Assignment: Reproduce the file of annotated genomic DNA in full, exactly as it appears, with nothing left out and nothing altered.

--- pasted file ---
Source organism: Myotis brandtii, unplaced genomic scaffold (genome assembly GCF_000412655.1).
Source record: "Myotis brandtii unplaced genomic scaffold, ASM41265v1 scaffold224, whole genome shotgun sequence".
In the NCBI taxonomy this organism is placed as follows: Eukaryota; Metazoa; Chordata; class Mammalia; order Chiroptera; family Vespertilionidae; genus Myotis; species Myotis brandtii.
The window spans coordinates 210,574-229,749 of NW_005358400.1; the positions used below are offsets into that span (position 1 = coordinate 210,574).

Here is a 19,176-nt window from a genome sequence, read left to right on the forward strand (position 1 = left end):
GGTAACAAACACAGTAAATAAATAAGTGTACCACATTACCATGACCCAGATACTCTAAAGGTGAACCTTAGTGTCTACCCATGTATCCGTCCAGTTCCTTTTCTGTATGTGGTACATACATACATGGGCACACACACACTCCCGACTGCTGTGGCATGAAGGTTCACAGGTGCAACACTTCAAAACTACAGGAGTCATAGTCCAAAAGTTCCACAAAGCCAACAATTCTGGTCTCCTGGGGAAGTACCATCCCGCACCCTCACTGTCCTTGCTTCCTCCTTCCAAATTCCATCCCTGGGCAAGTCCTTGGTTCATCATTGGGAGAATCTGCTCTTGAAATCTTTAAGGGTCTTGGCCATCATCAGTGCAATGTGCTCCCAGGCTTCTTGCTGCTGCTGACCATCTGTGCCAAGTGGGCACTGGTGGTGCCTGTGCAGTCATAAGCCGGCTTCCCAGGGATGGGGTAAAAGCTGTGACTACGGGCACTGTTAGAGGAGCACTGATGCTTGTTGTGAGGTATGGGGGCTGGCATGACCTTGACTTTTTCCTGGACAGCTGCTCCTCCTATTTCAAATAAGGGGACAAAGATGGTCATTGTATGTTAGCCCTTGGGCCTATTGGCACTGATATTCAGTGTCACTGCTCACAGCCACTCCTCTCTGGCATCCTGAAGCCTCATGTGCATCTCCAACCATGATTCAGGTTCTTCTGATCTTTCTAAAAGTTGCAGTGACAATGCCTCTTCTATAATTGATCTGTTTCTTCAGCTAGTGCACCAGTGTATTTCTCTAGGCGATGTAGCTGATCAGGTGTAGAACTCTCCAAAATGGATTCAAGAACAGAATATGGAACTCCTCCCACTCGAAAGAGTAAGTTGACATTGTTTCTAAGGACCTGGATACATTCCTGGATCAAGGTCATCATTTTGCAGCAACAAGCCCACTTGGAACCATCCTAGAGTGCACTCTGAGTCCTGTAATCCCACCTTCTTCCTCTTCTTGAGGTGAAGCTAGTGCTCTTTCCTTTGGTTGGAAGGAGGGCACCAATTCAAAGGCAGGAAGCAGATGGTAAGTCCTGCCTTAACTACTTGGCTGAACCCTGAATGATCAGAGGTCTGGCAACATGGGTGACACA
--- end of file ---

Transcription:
Source organism: Myotis brandtii, unplaced genomic scaffold (genome assembly GCF_000412655.1).
Source record: "Myotis brandtii unplaced genomic scaffold, ASM41265v1 scaffold224, whole genome shotgun sequence".
In the NCBI taxonomy this organism is placed as follows: Eukaryota; Metazoa; Chordata; class Mammalia; order Chiroptera; family Vespertilionidae; genus Myotis; species Myotis brandtii.
The window spans coordinates 210,574-229,749 of NW_005358400.1; the positions used below are offsets into that span (position 1 = coordinate 210,574).

Here is a 19,176-nt window from a genome sequence, read left to right on the forward strand (position 1 = left end):
GGTAACAAACACAGTAAATAAATAAGTGTACCACATTACCATGACCCAGATACTCTAAAGGTGAACCTTAGTGTCTACCCATGTATCCGTCCAGTTCCTTTTCTGTATGTGGTACATACATACATGGGCACACACACACTCCCGACTGCTGTGGCATGAAGGTTCACAGGTGCAACACTTCAAAACTACAGGAGTCATAGTCCAAAAGTTCCACAAAGCCAACAATTCTGGTCTCCTGGGGAAGTACCATCCCGCACCCTCACTGTCCTTGCTTCCTCCTTCCAAATTCCATCCCTGGGCAAGTCCTTGGTTCATCATTGGGAGAATCTGCTCTTGAAATCTTTAAGGGTCTTGGCCATCATCAGTGCAATGTGCTCCCAGGCTTCTTGCTGCTGCTGACCATCTGTGCCAAGTGGGCACTGGTGGTGCCTGTGCAGTCATAAGCCGGCTTCCCAGGGATGGGGTAAAAGCTGTGACTACGGGCACTGTTAGAGGAGCACTGATGCTTGTTGTGAGGTATGGGGGCTGGCATGACCTTGACTTTTTCCTGGACAGCTGCTCCTCCTATTTCAAATAAGGGGACAAAGATGGTCATTGTATGTTAGCCCTTGGGCCTATTGGCACTGATATTCAGTGTCACTGCTCACAGCCACTCCTCTCTGGCATCCTGAAGCCTCATGTGCATCTCCAACCATGATTCAGGTTCTTCTGATCTTTCTAAAAGTTGCAGTGACAATGCCTCTTCTATAATTGATCTGTTTCTTCAGCTAGTGCACCAGTGTATTTCTCTAGGCGATGTAGCTGATCAGGTGTAGAACTCTCCAAAATGGATTCAAGAACAGAATATGGAACTCCTCCCACTCGAAAGAGTAAGTTGACATTGTTTCTAAGGACCTGGATACATTCCTGGATCAAGGTCATCATTTTGCAGCAACAAGCCCACTTGGAACCATCCTAGAGTGCACTCTGAGTCCTGTAATCCCACCTTCTTCCTCTTCTTGAGGTGAAGCTAGTGCTCTTTCCTTTGGTTGGAAGGAGGGCACCAATTCAAAGGCAGGAAGCAGATGGTAAGTCCTGCCTTAACTACTTGGCTGAACCCTGAATGATCAGAGGTCTGGCAACATGGGTGACACA